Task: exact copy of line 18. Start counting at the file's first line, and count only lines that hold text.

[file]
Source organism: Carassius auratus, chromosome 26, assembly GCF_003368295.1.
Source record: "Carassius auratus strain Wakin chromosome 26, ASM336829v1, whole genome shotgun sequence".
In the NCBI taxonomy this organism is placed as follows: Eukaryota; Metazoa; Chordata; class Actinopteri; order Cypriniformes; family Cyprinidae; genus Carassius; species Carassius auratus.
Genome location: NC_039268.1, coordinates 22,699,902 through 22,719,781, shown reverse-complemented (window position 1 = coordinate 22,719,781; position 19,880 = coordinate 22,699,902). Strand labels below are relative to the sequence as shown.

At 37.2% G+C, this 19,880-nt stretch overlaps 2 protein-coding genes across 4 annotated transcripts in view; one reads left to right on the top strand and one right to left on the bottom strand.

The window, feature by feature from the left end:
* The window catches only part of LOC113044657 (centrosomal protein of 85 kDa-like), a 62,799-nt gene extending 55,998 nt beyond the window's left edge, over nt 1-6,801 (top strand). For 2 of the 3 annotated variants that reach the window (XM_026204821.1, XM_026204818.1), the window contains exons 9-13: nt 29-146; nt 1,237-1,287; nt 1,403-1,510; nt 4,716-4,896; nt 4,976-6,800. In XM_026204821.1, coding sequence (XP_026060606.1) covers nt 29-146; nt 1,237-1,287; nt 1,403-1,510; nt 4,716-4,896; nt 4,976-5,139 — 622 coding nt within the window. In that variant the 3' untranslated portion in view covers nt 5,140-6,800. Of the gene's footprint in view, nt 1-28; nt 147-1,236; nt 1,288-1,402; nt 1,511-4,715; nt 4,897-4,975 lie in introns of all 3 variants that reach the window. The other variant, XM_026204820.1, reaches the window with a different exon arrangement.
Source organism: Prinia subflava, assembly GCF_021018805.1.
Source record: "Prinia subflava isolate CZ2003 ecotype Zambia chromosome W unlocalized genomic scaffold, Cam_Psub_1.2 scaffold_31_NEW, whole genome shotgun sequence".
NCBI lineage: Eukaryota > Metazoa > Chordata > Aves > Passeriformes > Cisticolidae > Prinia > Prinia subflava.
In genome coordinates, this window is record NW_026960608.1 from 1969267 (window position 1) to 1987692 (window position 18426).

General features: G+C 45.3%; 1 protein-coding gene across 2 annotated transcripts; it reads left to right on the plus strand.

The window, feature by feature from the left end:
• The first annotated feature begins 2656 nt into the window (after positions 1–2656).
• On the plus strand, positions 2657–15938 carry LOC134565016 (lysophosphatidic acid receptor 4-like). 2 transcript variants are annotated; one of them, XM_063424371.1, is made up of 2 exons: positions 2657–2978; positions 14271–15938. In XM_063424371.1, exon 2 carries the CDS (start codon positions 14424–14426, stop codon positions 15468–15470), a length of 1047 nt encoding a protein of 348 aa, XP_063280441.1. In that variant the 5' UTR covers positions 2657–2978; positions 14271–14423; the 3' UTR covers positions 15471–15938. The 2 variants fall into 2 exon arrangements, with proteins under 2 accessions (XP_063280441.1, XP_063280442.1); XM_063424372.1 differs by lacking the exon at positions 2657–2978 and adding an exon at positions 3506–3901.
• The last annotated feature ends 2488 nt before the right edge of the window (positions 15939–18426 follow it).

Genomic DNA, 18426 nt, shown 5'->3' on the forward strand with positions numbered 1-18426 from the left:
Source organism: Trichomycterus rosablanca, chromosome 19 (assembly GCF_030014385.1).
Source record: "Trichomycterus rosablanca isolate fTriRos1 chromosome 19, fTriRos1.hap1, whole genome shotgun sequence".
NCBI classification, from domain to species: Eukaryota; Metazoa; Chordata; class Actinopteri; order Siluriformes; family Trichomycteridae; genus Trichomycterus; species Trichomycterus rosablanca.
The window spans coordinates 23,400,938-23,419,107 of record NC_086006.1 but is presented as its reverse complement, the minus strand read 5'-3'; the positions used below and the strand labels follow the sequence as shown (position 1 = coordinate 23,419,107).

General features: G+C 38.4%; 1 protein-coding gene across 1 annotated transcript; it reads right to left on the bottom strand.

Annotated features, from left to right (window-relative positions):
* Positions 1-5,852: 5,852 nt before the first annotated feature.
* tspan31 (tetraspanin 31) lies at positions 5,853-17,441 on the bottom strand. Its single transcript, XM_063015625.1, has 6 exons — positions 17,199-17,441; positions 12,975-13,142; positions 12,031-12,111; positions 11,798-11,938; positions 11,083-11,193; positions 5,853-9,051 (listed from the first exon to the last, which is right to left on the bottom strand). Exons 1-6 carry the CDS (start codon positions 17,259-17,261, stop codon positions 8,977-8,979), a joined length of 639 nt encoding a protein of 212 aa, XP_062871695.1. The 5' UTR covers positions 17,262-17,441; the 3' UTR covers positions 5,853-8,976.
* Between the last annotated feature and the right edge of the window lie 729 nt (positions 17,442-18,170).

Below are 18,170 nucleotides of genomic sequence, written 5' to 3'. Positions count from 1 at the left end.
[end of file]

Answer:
Source organism: Trichomycterus rosablanca, chromosome 19 (assembly GCF_030014385.1).